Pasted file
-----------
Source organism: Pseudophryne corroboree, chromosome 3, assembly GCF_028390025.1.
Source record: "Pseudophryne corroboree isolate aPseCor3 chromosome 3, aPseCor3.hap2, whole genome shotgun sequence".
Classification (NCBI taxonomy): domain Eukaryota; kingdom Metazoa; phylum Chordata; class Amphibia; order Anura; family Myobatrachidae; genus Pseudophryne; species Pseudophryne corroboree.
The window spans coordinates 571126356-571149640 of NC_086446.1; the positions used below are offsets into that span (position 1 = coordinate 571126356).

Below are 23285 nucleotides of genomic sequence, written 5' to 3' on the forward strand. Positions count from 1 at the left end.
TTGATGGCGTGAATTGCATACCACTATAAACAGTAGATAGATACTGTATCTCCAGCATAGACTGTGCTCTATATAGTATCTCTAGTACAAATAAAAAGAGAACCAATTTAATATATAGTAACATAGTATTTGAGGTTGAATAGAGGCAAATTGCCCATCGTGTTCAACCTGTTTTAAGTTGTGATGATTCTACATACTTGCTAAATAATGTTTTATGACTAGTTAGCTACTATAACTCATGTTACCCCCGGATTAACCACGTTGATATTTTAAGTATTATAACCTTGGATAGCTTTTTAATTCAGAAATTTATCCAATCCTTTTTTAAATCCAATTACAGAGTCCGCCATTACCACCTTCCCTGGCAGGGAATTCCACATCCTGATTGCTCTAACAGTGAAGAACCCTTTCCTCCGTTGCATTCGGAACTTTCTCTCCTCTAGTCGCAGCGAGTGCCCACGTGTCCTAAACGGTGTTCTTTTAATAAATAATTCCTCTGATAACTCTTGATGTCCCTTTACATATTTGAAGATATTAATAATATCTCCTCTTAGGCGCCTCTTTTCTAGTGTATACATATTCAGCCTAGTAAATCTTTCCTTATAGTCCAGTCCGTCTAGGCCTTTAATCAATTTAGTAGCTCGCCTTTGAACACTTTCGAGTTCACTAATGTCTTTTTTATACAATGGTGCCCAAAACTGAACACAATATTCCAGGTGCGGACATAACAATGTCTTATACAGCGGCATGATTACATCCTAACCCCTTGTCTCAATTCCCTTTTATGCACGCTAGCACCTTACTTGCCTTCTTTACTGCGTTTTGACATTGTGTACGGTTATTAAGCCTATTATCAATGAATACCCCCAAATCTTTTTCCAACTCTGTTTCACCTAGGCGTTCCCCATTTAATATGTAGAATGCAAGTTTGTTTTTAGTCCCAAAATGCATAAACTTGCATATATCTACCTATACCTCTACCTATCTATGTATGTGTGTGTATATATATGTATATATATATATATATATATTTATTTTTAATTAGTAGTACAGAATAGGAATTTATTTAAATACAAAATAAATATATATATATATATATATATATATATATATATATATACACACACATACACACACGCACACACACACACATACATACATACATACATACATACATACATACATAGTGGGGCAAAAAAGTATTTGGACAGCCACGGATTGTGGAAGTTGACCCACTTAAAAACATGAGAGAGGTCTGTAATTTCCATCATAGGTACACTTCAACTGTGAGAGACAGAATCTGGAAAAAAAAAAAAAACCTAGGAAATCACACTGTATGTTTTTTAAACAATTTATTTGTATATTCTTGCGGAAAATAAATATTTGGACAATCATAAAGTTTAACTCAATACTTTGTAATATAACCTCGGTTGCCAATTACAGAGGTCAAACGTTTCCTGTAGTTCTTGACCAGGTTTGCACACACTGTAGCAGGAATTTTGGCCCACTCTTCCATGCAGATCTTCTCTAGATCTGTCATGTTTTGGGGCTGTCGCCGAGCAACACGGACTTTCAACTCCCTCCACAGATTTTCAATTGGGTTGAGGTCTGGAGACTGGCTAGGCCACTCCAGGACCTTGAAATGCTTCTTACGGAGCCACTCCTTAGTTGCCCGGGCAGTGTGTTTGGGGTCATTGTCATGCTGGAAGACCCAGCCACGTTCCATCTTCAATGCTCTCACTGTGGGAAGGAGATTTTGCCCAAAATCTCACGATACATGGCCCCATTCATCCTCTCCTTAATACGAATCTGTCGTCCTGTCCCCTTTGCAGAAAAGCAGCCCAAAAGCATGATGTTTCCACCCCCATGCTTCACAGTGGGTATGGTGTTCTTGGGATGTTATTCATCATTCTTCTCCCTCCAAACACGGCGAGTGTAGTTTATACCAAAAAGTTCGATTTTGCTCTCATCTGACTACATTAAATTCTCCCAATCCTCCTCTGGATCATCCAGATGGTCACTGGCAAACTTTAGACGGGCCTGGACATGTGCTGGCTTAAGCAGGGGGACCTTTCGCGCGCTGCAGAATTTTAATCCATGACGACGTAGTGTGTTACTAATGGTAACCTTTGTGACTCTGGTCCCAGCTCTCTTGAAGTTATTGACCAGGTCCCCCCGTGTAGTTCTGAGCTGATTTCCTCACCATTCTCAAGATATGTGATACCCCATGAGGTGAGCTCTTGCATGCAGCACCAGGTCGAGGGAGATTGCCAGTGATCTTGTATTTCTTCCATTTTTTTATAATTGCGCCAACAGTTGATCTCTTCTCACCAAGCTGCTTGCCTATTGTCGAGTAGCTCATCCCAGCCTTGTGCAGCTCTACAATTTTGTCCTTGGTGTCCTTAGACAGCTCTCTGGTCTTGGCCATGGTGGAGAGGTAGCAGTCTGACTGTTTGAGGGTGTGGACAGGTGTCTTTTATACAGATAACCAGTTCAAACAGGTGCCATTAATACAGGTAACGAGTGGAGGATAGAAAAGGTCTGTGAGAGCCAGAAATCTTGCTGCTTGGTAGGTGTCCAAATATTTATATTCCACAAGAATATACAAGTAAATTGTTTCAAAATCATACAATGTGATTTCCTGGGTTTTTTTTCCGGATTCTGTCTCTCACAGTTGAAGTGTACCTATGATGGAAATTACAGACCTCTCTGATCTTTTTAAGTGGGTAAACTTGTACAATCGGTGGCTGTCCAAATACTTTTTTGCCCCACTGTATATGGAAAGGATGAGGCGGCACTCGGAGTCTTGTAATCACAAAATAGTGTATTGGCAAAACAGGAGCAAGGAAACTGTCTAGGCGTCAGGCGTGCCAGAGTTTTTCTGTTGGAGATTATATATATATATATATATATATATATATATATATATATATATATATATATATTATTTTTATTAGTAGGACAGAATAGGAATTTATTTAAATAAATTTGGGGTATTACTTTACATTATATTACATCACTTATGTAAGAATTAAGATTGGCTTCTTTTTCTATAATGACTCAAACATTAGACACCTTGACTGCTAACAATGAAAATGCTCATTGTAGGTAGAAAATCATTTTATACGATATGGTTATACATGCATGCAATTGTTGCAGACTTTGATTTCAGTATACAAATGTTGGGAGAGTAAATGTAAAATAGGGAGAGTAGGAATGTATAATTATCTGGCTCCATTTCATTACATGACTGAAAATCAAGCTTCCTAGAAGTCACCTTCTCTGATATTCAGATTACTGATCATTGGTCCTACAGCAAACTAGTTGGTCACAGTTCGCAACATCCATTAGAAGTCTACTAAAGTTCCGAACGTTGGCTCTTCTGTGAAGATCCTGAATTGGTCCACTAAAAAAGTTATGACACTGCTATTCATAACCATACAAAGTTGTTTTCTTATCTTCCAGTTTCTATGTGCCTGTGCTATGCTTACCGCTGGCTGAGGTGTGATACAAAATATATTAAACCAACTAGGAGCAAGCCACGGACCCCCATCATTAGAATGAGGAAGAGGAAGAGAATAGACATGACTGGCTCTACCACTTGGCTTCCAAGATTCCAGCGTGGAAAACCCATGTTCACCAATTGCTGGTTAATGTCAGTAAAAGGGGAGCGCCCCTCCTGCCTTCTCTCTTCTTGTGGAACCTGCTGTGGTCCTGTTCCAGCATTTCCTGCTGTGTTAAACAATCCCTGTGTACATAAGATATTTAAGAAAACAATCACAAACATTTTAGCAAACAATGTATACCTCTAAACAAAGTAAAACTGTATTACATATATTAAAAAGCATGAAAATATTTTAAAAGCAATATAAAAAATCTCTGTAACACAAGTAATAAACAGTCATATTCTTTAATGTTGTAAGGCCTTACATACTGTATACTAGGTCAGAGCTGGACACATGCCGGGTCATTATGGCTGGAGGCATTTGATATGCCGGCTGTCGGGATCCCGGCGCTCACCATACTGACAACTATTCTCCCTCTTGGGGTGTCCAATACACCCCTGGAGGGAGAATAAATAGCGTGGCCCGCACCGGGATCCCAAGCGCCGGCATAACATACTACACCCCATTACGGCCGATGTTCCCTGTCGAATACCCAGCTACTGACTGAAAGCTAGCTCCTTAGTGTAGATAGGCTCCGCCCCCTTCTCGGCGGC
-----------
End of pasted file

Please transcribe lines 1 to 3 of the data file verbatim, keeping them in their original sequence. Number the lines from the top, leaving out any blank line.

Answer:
Source organism: Pseudophryne corroboree, chromosome 3, assembly GCF_028390025.1.
Source record: "Pseudophryne corroboree isolate aPseCor3 chromosome 3, aPseCor3.hap2, whole genome shotgun sequence".
Classification (NCBI taxonomy): domain Eukaryota; kingdom Metazoa; phylum Chordata; class Amphibia; order Anura; family Myobatrachidae; genus Pseudophryne; species Pseudophryne corroboree.